Security patches are released for popular browsers all the time. They are released in response to the security loopholes that phishers and other hackers inevitably discover and exploit. If you typically ignore messages about updating your browsers, stop.
The Solution: Keep browsers up-to-date
The minute an update is available, download and install it. If you have an IT person, have them keep up with this. If not, you may have to remind employees or do it yourself.
5. The Problem: Clicking on pop-ups
Pop-up windows often masquerade as legitimate components of a website. All too often, though, they are phishing attempts.
The Solution: Be wary of pop-ups
Many popular browsers allow you to block pop-ups; you can allow them on a case-by-case basis. If one manages to slip through the cracks, don’t click on the “cancel” button; such buttons often lead to phishing sites.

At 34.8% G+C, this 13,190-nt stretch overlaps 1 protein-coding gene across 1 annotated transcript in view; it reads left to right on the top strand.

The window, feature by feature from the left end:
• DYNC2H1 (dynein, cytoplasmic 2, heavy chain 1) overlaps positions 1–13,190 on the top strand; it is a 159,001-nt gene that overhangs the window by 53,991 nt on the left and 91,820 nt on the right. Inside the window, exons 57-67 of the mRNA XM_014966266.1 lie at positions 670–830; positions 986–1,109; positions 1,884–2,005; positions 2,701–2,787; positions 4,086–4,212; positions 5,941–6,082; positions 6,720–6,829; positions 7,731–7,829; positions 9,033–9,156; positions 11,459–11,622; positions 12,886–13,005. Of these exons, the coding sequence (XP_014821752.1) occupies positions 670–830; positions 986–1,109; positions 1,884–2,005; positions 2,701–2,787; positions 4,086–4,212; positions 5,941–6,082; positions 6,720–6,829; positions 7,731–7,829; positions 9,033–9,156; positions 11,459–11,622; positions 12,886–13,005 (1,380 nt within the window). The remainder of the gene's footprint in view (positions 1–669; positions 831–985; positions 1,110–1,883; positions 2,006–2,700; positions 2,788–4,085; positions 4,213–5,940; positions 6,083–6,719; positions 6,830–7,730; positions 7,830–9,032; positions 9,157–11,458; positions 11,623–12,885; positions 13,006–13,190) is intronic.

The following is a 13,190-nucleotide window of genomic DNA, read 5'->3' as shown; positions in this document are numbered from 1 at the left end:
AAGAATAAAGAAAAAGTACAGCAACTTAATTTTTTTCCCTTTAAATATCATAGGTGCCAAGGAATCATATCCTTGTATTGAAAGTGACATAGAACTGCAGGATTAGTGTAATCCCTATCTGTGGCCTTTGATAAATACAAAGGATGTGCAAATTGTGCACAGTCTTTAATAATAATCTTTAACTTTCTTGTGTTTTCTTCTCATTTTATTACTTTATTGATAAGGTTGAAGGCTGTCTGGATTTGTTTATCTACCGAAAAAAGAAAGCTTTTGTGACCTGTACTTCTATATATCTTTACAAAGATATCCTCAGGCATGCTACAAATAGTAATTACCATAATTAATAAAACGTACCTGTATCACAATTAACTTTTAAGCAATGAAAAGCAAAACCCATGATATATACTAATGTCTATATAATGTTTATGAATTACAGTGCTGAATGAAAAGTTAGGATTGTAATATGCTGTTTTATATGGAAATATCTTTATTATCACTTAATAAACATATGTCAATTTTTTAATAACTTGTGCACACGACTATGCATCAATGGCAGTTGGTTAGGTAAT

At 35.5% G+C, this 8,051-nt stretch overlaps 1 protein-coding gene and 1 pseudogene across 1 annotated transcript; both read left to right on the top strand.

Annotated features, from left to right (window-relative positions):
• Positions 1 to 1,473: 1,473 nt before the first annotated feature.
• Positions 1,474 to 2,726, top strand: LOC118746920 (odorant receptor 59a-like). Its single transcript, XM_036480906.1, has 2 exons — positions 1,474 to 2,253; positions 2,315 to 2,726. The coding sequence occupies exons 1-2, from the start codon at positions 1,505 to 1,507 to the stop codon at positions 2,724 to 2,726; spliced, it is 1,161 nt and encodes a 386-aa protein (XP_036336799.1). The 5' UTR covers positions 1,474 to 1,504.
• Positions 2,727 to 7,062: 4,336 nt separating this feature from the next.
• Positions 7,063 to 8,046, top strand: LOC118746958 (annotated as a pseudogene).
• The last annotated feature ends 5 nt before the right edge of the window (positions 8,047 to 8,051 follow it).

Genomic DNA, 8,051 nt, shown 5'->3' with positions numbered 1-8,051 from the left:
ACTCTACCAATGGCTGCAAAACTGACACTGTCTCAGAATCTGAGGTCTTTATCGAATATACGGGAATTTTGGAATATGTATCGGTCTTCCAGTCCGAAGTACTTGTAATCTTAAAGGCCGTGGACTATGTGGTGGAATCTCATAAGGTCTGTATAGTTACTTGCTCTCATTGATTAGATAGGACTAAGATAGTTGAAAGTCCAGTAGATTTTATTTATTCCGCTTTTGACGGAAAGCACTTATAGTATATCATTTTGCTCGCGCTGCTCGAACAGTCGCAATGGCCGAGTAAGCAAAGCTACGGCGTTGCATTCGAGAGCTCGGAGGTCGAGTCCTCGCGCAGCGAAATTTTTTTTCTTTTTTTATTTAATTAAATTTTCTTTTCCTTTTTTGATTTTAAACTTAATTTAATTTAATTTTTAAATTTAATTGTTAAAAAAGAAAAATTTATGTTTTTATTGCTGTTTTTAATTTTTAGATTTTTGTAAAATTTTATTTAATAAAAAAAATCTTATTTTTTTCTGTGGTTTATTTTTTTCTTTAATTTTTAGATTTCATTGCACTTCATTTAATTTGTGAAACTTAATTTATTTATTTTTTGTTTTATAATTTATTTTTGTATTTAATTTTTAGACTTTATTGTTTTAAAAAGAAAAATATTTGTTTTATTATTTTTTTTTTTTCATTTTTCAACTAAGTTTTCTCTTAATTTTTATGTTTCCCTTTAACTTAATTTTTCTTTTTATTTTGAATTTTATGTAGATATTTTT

Instead, click the small “x” in the upper corner of the window or close the browser entirely and reopen it to your homepage. If you are having a problem closing the browser it is an indication that it’s time to reboot your PC. Doing that will clear the memory and prevent whatever was causing the problem from installing itself on the hard drive.
6. The Problem: Giving out personal information
As a general rule, you should never share personal or financially sensitive information over the Internet. This rule spans all the way back to the days of America Online, when users had to be warned constantly due to the success of early phishing scams.
The Solution: Contact the company directly
When in doubt, go visit the main website of the company in question, get their number and give them a call. Most of the phishing emails will direct you to pages where entries for financial or personal information are required.
An Internet user should never make confidential entries through the links provided in the emails. Never send an email with sensitive information to anyone. Make it a habit to check the address of the website. A secure website always starts with “https”.